Small Business Survey Provides In-Depth Insight on Challenges and Technology Issues Facing Businesses in Cuyahoga County

Posted on

Media Contact: Miranda Kortan: (216) 698-2546;

Survey Examines Issues Including Technology and the Impact of the Pandemic

– To better understand the challenges and technology issues facing businesses during the COVID-19 pandemic, Cuyahoga County, the City of Cleveland, and a host of economic development organizations, including Economic Community Development Institute (ECDI), Greater Cleveland Partnership, Cleveland Neighborhood Progress, Urban League of Greater Cleveland, JumpStart, and the Hispanic Business Center commissioned The Center for Community Solutions, a nonprofit policy and research think tank, to design and analyze the results of an online small business survey. Questions focused on technology use and needs, business support, and the impact of COVID-19.

More than 600 businesses representing a variety of industries operating in every corner of Cuyahoga County responded to the survey.

According to the survey, conducted during September and October 2020, nearly three-quarters of Cuyahoga County businesses reported that their sales or revenue had decreased during the pandemic, or they expected it to. Many businesses indicated that technology was important for the growth of their business, however, more than 70 percent of businesses indicated that cost prevents them from using technology to expand their business at least some of the time.

Small businesses are the life blood of Cuyahoga County’s economy. The pandemic severely stressed many of our small business owners, especially in the personal service, food and beverage, and hospitality sectors,” said Cuyahoga County Executive Armond Budish. “To help our small businesses survive and recover, Cuyahoga County provides advice, technical assistance, and financial support through a network of small business support organizations. We are now accepting proposals to provide at least $3 million in additional funding to our small business support partners.”

As the COVID crisis recedes, targeted support to help businesses leverage technology tools could enable our regional economy to recover more quickly.

“Businesses told us that emergency relief funding, such as Cuyahoga County’s Stabilization Grants, enabled them to stay afloat in the depths of the pandemic,” said Kandis Williams, Vice President of Economic Opportunity, Cleveland Neighborhood Progress. “As we emerge, greater access to financial and technical assistance resources and access to affordable, high-quality internet services and technology supports will be critical to small business recovery efforts.”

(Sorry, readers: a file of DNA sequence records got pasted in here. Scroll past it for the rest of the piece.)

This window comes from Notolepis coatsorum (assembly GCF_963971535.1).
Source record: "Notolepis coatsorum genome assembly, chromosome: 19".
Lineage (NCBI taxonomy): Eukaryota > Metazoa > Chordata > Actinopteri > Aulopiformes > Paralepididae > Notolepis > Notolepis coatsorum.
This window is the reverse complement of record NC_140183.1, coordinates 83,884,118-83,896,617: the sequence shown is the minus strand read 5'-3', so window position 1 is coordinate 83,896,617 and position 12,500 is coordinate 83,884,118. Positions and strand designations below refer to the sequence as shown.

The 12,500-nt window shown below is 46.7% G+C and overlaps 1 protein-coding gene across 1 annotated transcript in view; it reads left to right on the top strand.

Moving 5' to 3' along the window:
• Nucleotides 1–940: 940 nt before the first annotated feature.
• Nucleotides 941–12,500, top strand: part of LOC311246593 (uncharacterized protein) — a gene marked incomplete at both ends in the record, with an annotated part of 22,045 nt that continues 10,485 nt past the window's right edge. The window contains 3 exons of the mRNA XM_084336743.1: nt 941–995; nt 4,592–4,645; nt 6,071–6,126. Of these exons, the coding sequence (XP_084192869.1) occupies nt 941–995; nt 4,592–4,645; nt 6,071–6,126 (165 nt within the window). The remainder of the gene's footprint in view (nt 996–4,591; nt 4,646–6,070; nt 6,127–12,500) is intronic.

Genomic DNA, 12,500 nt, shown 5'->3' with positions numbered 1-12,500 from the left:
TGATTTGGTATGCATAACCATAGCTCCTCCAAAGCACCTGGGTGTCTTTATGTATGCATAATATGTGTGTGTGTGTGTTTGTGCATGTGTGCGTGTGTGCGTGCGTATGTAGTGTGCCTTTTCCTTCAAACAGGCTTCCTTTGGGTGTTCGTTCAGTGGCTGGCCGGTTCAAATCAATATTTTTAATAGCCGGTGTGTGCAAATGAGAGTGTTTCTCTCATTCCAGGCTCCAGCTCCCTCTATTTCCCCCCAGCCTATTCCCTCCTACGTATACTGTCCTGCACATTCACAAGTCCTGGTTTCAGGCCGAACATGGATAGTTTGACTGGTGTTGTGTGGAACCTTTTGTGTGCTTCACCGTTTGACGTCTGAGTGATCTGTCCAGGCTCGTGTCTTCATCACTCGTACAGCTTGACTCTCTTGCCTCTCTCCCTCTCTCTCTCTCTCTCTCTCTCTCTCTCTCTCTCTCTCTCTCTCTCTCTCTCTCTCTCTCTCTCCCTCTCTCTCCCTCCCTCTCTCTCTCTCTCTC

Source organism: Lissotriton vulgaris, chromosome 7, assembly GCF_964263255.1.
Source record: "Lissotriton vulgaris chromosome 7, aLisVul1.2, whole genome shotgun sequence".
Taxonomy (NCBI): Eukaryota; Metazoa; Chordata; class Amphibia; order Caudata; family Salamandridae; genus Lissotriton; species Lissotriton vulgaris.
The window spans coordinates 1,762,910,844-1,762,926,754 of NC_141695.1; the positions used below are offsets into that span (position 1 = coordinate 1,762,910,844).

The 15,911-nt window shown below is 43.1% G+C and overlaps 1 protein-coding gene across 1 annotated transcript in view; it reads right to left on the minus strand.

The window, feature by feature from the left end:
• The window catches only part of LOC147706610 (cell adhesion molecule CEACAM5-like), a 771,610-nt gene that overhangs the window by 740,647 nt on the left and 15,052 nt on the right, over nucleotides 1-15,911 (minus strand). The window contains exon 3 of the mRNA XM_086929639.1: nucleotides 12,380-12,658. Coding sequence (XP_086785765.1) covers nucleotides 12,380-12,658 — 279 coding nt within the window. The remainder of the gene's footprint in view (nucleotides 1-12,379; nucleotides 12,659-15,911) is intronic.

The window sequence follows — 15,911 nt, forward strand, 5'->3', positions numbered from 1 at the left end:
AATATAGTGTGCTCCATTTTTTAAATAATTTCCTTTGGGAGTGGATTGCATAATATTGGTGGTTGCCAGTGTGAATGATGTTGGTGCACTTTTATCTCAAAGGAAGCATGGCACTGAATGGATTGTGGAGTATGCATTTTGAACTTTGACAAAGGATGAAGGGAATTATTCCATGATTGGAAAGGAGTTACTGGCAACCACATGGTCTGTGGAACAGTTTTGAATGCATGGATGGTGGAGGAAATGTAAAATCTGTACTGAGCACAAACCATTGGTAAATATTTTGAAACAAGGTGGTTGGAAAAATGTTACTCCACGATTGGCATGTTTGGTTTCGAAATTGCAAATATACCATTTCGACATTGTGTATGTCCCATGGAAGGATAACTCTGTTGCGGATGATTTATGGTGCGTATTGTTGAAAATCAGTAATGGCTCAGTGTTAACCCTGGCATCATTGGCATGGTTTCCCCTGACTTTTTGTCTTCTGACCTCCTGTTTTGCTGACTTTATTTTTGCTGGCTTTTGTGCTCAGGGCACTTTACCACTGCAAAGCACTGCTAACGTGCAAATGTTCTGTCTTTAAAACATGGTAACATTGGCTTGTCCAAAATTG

“This information allows us to go beyond anecdote to have a clearer picture of what businesses across Cuyahoga County need to thrive. The results of the survey should be used to target assistance to help speed economic recovery,” stated Emily Campbell, author of the report and Associate Director and Williamson Family Fellow for Applied Research at The Center for Community Solutions.

Key findings form the survey include:

  • In the midst of the COVID-19 pandemic, about 40 percent of Cuyahoga County businesses said they expected the return to normal operations to be difficult.
    • The two types of assistance that would be most helpful to struggling businesses in the short term appear to be financial support and help connecting with customers, especially via online methods such as social media.
  • Sixty percent of businesses in Cuyahoga County said that technology was “very important” to the growth of their business, yet more than 70 percent said that cost prevents them from using technology to expand their business at least some of the time.
    • Businesses facing technology cost barriers were more likely to be small businesses with either less than $250,000 in gross revenue or sole proprietorships and be woman-owned and/or minority-owned.
  • Close to two-thirds of Cuyahoga County businesses engaged in online business transactions and nearly half accept online payments from customers. Yet internet network service quality was the most common technology challenge identified by Cuyahoga County businesses, even though nearly all businesses reported using high-speed internet. Slow speeds, lost connections, and weak Wi-Fi networks were frequently mentioned in response to open-ended questions. Improving the internet infrastructure in Cuyahoga County would help businesses.
  • More than half of businesses indicated that marketing assistance, including social media, would be helpful in the short term and many indicated a strong desire to improve employees’ skills or add employees to help with social media and online marketing.
  • The report also contains analysis comparing businesses in the City of Cleveland to those in the suburbs, examining racial disparities, and an in-depth look at struggling businesses.
The project was sponsored by The George Gund Foundation and The Cleveland Foundation.

To read the full report, visit: